Child Support in Illinois and Iowa
A divorce is difficult on the whole family. When a family is fractured, it is crucial that each parent looks out for the best interest of the most vulnerable members, the children. Your child deserves consistent and constant support from both parents, both emotionally and financially. Your child also has the right to maintain the same, or similar, lifestyle that he or she enjoyed before the divorce occurred. At Steckel Law, Attorney John Steckel works with you to develop a plan that fits your unique legal needs so that you can protect your rights and the rights of your family.
How Is Child Support Determined?
In Illinois, the child support amount depends on the number of children shared between the two parents. It is almost always set based on a percentage of the paying person’s net income. These percentages are known as the Illinois Child Support Guidelines.
There are minimum guidelines that dictate the payment of child support based on the net income of the parent who will pay child support. The guidelines are as follows:
- For one child = 20 percent of the payor’s net
- For two children = 28 percent of the payor’s net
- For three children = 32 percent of the payor’s net
- For four children = 40 percent of the payor’s net
- For five children = 45 percent of the payor’s net
- For six or more = 50 percent of the payor’s net
To set support at an amount different from these guidelines is called a deviation. The judge can deviate from the guidelines if he considers it in the child’s best interest after considering one of five specific reasons:
- The financial resources and needs of the child;
- The financial resources and needs of the custodial parent;
- The standard of living the child would have enjoyed had the marriage not been dissolved; (If the child’s parents were married).
- The physical and emotional condition of the child, and his educational needs; and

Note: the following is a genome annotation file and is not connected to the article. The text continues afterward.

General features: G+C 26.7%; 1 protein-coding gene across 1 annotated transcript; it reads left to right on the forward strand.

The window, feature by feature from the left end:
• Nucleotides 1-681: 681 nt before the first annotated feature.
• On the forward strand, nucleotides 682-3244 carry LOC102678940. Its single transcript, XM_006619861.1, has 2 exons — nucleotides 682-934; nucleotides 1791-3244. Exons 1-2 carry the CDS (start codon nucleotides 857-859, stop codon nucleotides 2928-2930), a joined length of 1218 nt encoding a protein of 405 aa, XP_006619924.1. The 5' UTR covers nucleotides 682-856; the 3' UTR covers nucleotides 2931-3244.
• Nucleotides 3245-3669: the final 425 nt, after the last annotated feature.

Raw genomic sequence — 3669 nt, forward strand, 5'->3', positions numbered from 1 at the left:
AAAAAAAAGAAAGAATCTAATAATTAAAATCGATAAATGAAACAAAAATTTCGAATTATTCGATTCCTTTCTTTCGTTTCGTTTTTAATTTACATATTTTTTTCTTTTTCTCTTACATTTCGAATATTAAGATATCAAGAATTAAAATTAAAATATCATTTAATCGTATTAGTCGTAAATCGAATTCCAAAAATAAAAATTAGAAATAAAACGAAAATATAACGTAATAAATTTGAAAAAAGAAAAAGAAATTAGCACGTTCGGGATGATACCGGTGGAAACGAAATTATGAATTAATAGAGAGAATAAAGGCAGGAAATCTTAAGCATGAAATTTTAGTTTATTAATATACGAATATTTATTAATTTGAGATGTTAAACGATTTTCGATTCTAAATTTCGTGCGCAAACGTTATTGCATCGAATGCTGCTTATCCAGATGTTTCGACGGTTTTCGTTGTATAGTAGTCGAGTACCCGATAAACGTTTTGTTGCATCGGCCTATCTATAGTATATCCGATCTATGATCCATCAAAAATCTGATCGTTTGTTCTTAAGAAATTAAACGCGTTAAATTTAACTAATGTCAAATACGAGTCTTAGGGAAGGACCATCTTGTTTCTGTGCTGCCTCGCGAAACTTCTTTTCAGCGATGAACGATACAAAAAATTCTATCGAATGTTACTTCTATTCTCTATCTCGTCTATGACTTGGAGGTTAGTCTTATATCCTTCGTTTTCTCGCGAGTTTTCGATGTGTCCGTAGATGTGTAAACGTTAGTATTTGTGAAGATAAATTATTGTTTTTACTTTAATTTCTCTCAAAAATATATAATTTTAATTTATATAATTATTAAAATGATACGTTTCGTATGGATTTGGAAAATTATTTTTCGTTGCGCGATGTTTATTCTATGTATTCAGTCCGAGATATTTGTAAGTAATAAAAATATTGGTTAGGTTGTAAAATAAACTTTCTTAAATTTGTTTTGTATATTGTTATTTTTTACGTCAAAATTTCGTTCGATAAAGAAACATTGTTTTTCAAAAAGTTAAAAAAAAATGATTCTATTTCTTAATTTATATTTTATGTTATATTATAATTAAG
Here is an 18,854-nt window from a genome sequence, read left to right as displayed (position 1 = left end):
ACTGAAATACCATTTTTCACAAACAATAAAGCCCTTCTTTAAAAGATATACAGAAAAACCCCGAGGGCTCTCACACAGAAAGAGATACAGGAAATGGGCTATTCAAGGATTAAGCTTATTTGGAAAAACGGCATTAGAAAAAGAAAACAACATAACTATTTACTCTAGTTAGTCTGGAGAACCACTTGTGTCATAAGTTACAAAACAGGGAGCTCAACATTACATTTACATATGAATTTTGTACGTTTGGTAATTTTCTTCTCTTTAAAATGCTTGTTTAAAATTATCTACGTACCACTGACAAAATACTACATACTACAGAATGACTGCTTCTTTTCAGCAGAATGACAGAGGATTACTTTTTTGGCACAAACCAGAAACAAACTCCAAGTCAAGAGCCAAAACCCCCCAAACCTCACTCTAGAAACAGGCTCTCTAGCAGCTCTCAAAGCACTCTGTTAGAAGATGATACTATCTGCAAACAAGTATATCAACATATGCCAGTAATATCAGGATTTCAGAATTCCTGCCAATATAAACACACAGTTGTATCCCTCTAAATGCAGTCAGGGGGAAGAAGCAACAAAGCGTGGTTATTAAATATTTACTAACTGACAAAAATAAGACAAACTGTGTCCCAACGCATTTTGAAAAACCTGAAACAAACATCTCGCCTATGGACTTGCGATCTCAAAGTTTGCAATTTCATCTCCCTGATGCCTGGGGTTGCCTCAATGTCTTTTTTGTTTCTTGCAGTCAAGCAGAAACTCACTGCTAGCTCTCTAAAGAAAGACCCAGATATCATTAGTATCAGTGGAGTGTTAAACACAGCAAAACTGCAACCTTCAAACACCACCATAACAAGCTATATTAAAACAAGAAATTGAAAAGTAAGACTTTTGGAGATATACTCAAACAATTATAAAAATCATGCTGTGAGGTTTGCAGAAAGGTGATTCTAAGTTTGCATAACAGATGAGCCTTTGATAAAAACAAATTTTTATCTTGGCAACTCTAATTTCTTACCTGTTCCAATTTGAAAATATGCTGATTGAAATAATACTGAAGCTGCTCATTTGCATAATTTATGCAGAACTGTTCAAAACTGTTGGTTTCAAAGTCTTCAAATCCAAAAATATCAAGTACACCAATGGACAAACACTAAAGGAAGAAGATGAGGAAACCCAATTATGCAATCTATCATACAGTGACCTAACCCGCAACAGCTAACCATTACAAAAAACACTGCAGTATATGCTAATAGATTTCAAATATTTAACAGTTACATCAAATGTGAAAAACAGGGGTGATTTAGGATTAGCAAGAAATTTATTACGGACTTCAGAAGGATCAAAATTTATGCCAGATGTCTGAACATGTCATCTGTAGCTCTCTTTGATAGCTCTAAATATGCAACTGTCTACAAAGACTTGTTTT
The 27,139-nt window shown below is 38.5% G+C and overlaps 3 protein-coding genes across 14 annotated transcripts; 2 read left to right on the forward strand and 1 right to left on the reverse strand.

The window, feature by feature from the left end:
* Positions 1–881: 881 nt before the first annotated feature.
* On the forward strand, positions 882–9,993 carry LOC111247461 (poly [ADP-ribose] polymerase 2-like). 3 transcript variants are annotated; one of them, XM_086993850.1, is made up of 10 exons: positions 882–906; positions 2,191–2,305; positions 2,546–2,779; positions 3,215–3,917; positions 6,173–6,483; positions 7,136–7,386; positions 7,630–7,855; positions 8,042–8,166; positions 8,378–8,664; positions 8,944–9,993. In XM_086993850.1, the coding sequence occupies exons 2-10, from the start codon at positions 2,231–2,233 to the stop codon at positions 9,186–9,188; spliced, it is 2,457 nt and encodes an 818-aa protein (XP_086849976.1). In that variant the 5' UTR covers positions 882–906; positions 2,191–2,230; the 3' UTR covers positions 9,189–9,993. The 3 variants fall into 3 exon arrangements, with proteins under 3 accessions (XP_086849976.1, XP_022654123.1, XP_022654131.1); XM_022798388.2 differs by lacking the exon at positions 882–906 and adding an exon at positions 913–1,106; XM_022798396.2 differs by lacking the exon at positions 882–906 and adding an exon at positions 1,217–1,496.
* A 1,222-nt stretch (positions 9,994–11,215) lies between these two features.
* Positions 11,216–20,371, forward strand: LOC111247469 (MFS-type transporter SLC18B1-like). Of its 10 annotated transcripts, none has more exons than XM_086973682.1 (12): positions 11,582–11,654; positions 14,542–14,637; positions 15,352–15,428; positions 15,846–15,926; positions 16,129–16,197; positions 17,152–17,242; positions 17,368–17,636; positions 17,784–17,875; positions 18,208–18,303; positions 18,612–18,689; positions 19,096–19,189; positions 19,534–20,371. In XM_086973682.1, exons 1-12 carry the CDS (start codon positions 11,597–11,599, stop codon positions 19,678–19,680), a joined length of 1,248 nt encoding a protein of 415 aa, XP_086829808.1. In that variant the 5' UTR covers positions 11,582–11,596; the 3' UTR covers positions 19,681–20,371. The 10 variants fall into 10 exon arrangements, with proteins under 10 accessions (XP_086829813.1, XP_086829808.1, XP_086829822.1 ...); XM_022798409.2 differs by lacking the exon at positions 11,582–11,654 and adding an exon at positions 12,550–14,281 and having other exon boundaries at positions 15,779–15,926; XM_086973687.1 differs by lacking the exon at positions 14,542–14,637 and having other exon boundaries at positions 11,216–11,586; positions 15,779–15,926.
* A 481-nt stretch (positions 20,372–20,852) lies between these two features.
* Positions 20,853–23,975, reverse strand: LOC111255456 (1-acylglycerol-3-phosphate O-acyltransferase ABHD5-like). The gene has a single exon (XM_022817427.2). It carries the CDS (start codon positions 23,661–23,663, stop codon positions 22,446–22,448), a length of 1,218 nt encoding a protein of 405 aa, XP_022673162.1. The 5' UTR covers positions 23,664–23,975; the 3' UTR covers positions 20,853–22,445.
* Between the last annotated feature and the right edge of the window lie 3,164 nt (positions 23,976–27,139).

- The financial resources and needs of the non-custodial parent.
Keep in mind that these guidelines are what Illinois courts typically employ, excluding extenuating circumstances. For parents with higher incomes, if the children would receive an amount in excess of their needs, the court may direct the paying parent to pay less than the guidelines suggest. On the other end of the spectrum, if children’s needs are greater than what the guidelines dictate, the court may order the paying parent to pay more. In addition, courts will frequently order the paying parent to pay half of the cost of day care expenses relative to the custodial parent’s education and employment.
We Are Here to Help You
When life takes an unexpected turn, it is easy to feel lost and as though we have nowhere to go for help. When managing your divorce terms, it is vital that you reach an agreement that best benefits your children. We see to it that their rights are protected and that you will enter into a fair child custody and support agreement. At Steckel Law, our first priority is to listen to your unique circumstance so that we can help you determine the best plan of action to achieve the best outcome for you and your children. Contact Steckel Law today at (563) 265-1714 for a free consultation.